Mortgage Term Defined
Term refers to how many years you are contracted or tied to a particular lender before you need to renew or renegotiate your mortgage or pay it off in full. Term can also be an element to a mortgage contract, such as in terms and conditions. They are both important and interrelated.
- During the Term, the mortgage company or bank is your lender and you are their customer.
- Your mortgage contract contains the terms and conditions that you agree to when you are approved and accept a lender's mortgage commitment letter. You further acknowledge the mortgage contract terms when you sign papers at the lawyer's office. As always, there is the "fine print" that not all of us read or take the time to understand. Pay particular attention to mortgage break/payout penalties and fees.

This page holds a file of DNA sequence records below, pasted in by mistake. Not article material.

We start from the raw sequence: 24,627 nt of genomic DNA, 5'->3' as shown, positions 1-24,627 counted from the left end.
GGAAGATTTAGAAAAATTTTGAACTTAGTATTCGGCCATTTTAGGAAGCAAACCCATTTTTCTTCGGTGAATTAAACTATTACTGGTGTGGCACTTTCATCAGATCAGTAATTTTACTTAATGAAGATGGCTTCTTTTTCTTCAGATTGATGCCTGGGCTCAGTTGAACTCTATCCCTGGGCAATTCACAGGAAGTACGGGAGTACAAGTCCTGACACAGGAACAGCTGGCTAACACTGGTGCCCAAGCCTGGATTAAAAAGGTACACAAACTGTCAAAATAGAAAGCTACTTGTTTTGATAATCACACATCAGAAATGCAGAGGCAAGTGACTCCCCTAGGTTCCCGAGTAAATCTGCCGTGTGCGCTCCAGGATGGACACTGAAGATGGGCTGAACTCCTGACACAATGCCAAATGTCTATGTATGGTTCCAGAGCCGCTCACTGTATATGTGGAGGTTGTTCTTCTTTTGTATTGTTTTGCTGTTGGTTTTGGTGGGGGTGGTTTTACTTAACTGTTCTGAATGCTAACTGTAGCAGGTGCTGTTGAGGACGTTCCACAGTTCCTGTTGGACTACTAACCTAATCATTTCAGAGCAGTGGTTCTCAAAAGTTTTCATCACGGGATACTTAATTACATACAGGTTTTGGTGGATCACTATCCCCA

- Lenders have customer service departments or retail branch locations that can answer questions for you, help you make extra payments, change your payment date, get balances owing, etc.
- Within about 4 months of your mortgage term ending (the "maturity date"), you will need to renew or renegotiate with the same lender for a further term or switch to a different lender, in which case the current lender is paid out by new mortgage funds coming in from the next lender.
- If you want to move to a different house mid-Term, most lenders allow you to "port" or transfer the remaining mortgage balance to the next property provided it is in a similar lending category (small house to a bigger house, for example) and provided that *you* can also re-qualify for your mortgage. Pay attention to the terms regarding 'porting' - some of the rules are so tight that you may be forced to break the contract instead.
- If your mortgage contract no longer meets your needs and you are mid-term, one of the contract terms will outline the penalty you will have to pay to break the mortgage contract. These mid-term break penalties can be hefty (in the tens of thousands!) and the payout penalty calculation varies from lender to lender.